Baey Yam Keng defends NUS PRC scholar Sun Xu: His comment about dogs ‘might mean something else’
Posted by temasektimes on February 22, 2012
Instead of standing on the side of Singaporeans and speaking up for them when they are bullied by foreigners like what his party comrade Tay Hui Ping did, PAP MP for Tampines Baey Yam Keng continues to defend NUS PRC scholar Sun Xu in whatever ways possible.
Mr Baey has posted a transcript of his phone interview with an English tabloid on his Facebook to defend his stance after coming under heavy fire from netizens for his earlier remarks asking Singaporeans to ‘reflect’ upon themselves.
A final year student in Mechanical Engineering at the National University of Singapore, Sun sparked a massive outcry among Singaporeans with his offensive remarks on there “being more dogs than humans in Singapore” on his microblog ‘Weibo’ last Saturday:
In the same thread, Sun used the term “瘪三” to describe Singapore uncles, which is a derogatory word typically used in Shanghai to describe the underclass bums in the society. It means a person who is a tramp, bum, good-for-nothing fella, beggar, drifter, loafer, outcast, vagrant, destitute and worthless person.
When told by a fellow netizen not to be too fussy, he replied:
“Bunch of 挫逼. My temper these days is already a lot better.”
“挫逼” is a derogatory word commonly used in mainland China for cursing people, an equivalent of the Hokkien phrase ‘CCB’ used as a vulgarity in Singapore. However Mr Baey does not think otherwise and cast doubts on the ability of Singaporeans to understand slangs commonly used in mainland China.
“….he didn’t specifically mention Singaporeans, he just said “in Singapore”. He didn’t mention Singaporeans per se; it could have been an unpleasant experience which he had,” Mr Baey said in his phone interview, trying desperately hard to exonerate Sun Xu from blame.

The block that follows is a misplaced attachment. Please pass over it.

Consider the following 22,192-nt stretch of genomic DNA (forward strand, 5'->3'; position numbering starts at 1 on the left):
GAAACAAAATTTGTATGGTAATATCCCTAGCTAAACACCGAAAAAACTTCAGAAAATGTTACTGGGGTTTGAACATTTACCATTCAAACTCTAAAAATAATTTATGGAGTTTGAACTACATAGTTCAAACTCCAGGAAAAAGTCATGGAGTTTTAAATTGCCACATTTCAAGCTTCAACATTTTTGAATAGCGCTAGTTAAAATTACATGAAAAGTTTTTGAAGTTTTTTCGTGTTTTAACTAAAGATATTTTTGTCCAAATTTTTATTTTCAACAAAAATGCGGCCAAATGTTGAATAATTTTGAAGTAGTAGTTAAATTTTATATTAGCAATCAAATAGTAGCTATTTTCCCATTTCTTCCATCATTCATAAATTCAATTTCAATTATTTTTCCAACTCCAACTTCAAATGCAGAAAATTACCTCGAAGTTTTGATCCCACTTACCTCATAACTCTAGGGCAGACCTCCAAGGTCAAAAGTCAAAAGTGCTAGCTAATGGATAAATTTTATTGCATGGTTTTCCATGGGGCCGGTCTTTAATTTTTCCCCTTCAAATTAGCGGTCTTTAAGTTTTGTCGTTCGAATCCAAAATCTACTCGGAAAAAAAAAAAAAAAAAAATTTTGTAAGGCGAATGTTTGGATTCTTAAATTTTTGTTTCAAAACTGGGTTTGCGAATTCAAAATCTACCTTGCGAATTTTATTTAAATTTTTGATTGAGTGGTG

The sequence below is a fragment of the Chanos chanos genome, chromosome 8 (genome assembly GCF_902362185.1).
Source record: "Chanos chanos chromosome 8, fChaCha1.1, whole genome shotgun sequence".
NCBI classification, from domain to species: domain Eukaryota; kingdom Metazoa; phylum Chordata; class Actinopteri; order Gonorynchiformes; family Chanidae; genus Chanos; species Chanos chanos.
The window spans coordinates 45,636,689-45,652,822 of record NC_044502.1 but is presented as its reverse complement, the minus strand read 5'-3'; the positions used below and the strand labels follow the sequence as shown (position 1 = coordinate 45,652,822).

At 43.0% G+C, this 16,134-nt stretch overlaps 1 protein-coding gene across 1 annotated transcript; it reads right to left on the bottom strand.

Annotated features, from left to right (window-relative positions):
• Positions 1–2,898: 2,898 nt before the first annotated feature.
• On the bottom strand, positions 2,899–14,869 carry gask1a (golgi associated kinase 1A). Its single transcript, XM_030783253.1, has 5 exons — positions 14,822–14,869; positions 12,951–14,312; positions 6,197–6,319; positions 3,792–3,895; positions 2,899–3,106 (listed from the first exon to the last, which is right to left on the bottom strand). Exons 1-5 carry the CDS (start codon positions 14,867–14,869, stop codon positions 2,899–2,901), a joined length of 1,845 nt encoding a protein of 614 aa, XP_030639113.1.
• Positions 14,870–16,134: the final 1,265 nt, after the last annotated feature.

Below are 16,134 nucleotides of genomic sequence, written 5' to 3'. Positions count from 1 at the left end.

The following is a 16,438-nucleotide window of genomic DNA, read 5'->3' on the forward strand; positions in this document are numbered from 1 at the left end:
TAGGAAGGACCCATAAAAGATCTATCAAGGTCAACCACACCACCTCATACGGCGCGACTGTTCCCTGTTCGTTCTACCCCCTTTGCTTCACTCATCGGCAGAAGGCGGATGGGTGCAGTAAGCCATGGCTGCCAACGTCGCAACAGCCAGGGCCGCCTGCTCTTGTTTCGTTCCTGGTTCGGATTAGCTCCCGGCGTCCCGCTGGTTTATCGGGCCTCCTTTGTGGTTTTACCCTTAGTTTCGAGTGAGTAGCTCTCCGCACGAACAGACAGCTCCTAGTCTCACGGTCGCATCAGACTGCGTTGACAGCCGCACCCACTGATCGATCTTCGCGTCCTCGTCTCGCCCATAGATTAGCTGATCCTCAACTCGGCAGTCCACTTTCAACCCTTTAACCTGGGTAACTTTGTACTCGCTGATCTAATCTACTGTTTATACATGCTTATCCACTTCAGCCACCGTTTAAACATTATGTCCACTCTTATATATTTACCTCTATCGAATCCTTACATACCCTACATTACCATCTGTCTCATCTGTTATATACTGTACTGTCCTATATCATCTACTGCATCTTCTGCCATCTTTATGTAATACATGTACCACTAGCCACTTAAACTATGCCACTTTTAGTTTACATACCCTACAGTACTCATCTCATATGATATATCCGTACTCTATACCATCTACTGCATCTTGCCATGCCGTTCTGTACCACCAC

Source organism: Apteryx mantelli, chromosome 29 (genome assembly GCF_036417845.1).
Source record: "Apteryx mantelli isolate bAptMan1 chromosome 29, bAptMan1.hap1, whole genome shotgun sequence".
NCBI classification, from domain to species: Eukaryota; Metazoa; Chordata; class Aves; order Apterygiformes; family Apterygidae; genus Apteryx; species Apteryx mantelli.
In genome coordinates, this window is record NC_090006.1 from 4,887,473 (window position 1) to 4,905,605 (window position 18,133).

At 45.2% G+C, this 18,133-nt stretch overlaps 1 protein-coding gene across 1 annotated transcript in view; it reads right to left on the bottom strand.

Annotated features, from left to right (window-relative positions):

He added that the vulgarities used by Sun Xu on Singaporeans are merely ‘colloquial':
“….the slang and the things he used is very Shanghainese. I think it’s quite colloquial, likewise I think there are some young-speak which I don’t understand. “
Mr Baey even tried to obfuscate Sun’s infamous remark on the ‘dogs’ to suggest that he might mean something else:
“Even his comment about the dogs – it might not literally mean that, it might mean something else, even though it is definitely not something positive.”
As Mr Baey did not explain further, it is not known what other meaning the term ‘dog’ can be.
Mr Baey ended the interview calling on Singaporeans again to reflect upon themselves:
“We should take this opportunity to reflect upon ourselves, but we should (also) be confident of ourselves. Even though some of us are like that, majority of Singaporeans are gracious, there are good people in Singapore.”
Soo Zi Yi shot back almost immediately:
“Even Though Some of US Are Like That”, are you implying that SOME OF US SINGAPOREANS in SINGAPORE are DOGS?
When we last check, Mr Baey is a Member of Parliament for the Republic of Singapore, not the People’s Republic of China. Perhaps, the government should consider starting free language classes for all Singaporeans to learn the ‘slangs’ of mainland China to prevent such ‘misunderstandings’ from arising again in the future.